Justin Delgado is husband to Kacie Doyle-Delgado, diagnosed at age 11. After more than a decade together, he considers himself to be an expert carb counter and Dexcom inserter. He graduated with his Master of Science in Finance from the University of Utah in 2013 and has been working in commercial banking since then. He attended his first Friends for Life conference in 2015 and is looking forward to volunteering with the teens.
March 3, 2003
Question from Stanley, North Carolina, USA:
I am 20 weeks pregnant and was diagnosed with gestational diabetes this week. I had it with my last pregnancy but it was easily managed by diet, I kept track of my own blood sugar levels at home (all of which were normal), and I really never had any special tests toward the end of my pregnancy. However, I am being seen by a different OB/GYN practice this time, and they are handling the whole thing very differently. As soon as I failed my one-hour test, they said I needed to take the three-hour test, immediately which was impossible for me to do within the week as they wanted me to do, and I finally had the test two weeks later (at 20 weeks). I am supposed to have a dietitian appointment next week and then come in weekly for blood testing, no tests at home. I believe the nurse said that I will fast, give blood (not sure whether it is drawn from my arm or by a finger stick), eat, and then wait an hour or two for another blood test. I asked why they don't allow patients to monitor themselves at home and got the answer that patients do not keep reliable records. I explained that, if possible, I would prefer to do it another way (due to having three other children at home and the cost of gas, the inconvenience, etc.), but she said this is protocol, and there is no exception. To me, this seems a bit excessive, particularly since do not have terribly high levels. I called another major OB practice, and they said that they would handle it the same way. I plan to call another doctor and see how they would handle it, but I am concerned. The nurse I talked to also said there was no guarantee that I could avoid all of the interventions they might want to do, such as amniocentesis, scheduled induction, C-section, etc. Do I have any rights whatsoever?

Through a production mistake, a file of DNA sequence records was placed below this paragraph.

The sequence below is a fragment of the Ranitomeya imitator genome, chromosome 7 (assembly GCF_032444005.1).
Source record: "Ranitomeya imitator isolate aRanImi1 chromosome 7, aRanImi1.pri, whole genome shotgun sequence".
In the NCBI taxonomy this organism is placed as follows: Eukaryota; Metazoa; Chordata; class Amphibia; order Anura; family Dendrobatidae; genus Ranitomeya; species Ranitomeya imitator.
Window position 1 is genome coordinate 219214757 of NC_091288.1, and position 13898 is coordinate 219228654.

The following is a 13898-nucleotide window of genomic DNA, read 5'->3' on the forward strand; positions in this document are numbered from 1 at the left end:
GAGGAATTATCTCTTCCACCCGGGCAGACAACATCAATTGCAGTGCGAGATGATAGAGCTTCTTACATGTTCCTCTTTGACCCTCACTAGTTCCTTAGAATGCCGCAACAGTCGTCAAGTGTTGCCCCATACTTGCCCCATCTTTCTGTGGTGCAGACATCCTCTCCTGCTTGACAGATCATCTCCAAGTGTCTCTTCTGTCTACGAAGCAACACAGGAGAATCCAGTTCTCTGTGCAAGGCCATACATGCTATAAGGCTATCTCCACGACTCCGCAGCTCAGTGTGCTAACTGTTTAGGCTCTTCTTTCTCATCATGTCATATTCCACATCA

In my practice, I usually have patients checking their own blood sugar values. I have no problems with reliability since the glucose meters have memory, and the numbers can be easily reviewed. I think you should shop around a bit to find a practice that fits your needs. The nurse with whom you spoke is giving you the worse case scenario. With good management, I would expect you to go to near term and hopefully have a successful vaginal delivery.
[Editor’s comment: The ADA’s Position Statement about Gestational Diabetes Mellitus states that “Daily self-monitoring of blood glucose (SMBG) appears to be superior to intermittent office monitoring of plasma glucose.” [Emphasis in the original.]